TV: Better Call Saul (Season 5)

For those who may have missed my previous praise for Better Call Saul, well, it’s all over this site; there’s not much need to recapitulate its unlikely origin. It’s enough to say if you’re reading this review, you’re probably still onboard with one of Peak TV’s most confident, funny, patient, and masterful works of art. Initially an extended origin story for two key supporting characters in Breaking Bad—crooked lawyer Jimmy “Saul Goodman” McGill (Bob Odenkirk) and steely-eyed drug cartel fixer Mike Ehrmantrout (Jonathan Banks)—Better Call Saul has steadily ramped into a show every bit as good as its predecessor, if not better. Over four seasons, the show has charted the journey, or perhaps descent, of Saul and Mike from well-meaning strivers against unjust systems to conflicted players in the New Mexico drug underworld. Season five’s episodes propel them that much closer to their fateful encounters with Walter White, with a continued focus on slippery-slope decision-making as they further embed themselves with Albuquerque’s criminal element, eyes increasingly open to what that means.

But viewers familiar with their fates in Breaking Bad are also given new, intriguing mysteries to ponder. There is, of course, the flash-forward frame of Saul’s post-Breaking Bad life in Omaha, Nebraska as Cinnabon manager Gene Takavic, which here gets another loaded, tantalizing chapter. But more compelling may be concern for the fates of the show’s wild cards, two characters who don’t appear in the original series and therefore have uncharted futures: Saul’s subdued, shifty partner-in-scheme Kim Wexler (the brilliant Rhea Seehorn),  and Ignacio “Nacho” Varga (the underrated Michael Mando), a street-dealer lieutenant in the cartel who is increasingly entangled in a rivalry between crime lords supported by cartels south of the border. Series creators Vince Gilligan and Peter Gould had only vague plans for these two characters initially, with Kim as the woman in Saul’s life and Nacho as a possible first-season villain. Given how the series has propelled them both—especially Seehorn—to crucial elements of Better Call Saul’s mystique, this is rather astonishing. Mando develops further into an unsung hero of the cast for his angling, caught-in-the-switches turn as a double agent working for both El Pollo Loco frontman Gus Fring (Giancarlo Esposito) and volatile cartel boss Lalo Salamanca (Tony Dalton). And Seehorn is an absolute marvel as the complex, understated Kim, charging her every expression with intelligence, wit, and hidden agendas.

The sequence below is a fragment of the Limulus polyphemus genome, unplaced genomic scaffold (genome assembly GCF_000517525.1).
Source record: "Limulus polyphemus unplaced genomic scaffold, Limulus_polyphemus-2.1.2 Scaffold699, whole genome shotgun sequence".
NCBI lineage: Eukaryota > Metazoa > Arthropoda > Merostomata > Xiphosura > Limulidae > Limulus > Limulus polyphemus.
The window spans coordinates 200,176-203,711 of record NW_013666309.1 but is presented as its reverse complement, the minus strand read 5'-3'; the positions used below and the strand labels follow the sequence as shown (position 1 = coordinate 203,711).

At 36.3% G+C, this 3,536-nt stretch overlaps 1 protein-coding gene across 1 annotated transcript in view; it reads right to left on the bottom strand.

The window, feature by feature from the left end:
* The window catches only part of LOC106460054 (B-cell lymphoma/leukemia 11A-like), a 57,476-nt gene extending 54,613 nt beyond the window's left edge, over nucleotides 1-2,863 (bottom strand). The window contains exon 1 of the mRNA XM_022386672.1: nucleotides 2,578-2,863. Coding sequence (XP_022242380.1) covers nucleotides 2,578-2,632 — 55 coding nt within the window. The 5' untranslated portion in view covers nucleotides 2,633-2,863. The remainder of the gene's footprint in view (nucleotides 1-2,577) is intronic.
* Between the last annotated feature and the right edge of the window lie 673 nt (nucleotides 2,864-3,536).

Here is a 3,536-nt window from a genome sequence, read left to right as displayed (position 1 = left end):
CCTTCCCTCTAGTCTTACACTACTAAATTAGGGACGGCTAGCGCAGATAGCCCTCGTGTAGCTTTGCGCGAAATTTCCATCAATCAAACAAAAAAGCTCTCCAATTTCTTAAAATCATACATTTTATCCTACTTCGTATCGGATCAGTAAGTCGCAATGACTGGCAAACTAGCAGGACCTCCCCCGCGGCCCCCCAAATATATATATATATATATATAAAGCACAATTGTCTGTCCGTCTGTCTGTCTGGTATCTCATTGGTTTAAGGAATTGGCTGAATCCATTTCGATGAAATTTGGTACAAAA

The upcoming final season really has its work cut out for it, connecting the logistical dots between Better Call Saul and Breaking Bad, but however those details shake out, the key to the show’s ultimate success may be how well it delivers Kim and Nacho to the end of their arcs. In the meantime, in a field of tough competitors, the series climbs even further here in the ranks of my all-time favorites. This is an immersive, addictive show about tough choices, unfair systems, and moral gray areas, and while its heroes may be supporting characters, its supporting characters are the real heroes.

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